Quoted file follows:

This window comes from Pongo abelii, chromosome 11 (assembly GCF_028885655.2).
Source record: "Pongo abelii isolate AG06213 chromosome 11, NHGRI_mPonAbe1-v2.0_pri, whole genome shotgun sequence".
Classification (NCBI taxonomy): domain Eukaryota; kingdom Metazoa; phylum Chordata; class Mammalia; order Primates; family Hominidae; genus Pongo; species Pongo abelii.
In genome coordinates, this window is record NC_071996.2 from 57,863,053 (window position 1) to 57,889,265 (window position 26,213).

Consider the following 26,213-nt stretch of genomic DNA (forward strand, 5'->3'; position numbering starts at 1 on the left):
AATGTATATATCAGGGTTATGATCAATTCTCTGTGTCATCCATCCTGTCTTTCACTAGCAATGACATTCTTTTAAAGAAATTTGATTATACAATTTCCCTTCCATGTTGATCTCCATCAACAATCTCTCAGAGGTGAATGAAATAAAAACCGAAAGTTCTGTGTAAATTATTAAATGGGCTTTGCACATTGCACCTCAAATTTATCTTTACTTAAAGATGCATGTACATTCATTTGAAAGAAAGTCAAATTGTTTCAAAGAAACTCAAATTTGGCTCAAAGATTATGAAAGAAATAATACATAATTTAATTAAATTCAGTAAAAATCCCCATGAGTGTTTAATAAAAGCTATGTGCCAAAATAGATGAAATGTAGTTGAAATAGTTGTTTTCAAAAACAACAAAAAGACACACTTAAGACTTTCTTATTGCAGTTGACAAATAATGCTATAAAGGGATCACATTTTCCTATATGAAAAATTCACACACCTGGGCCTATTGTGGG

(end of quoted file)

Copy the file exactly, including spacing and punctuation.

This window comes from Pongo abelii, chromosome 11 (assembly GCF_028885655.2).
Source record: "Pongo abelii isolate AG06213 chromosome 11, NHGRI_mPonAbe1-v2.0_pri, whole genome shotgun sequence".
Classification (NCBI taxonomy): domain Eukaryota; kingdom Metazoa; phylum Chordata; class Mammalia; order Primates; family Hominidae; genus Pongo; species Pongo abelii.
In genome coordinates, this window is record NC_071996.2 from 57,863,053 (window position 1) to 57,889,265 (window position 26,213).

Consider the following 26,213-nt stretch of genomic DNA (forward strand, 5'->3'; position numbering starts at 1 on the left):
AATGTATATATCAGGGTTATGATCAATTCTCTGTGTCATCCATCCTGTCTTTCACTAGCAATGACATTCTTTTAAAGAAATTTGATTATACAATTTCCCTTCCATGTTGATCTCCATCAACAATCTCTCAGAGGTGAATGAAATAAAAACCGAAAGTTCTGTGTAAATTATTAAATGGGCTTTGCACATTGCACCTCAAATTTATCTTTACTTAAAGATGCATGTACATTCATTTGAAAGAAAGTCAAATTGTTTCAAAGAAACTCAAATTTGGCTCAAAGATTATGAAAGAAATAATACATAATTTAATTAAATTCAGTAAAAATCCCCATGAGTGTTTAATAAAAGCTATGTGCCAAAATAGATGAAATGTAGTTGAAATAGTTGTTTTCAAAAACAACAAAAAGACACACTTAAGACTTTCTTATTGCAGTTGACAAATAATGCTATAAAGGGATCACATTTTCCTATATGAAAAATTCACACACCTGGGCCTATTGTGGG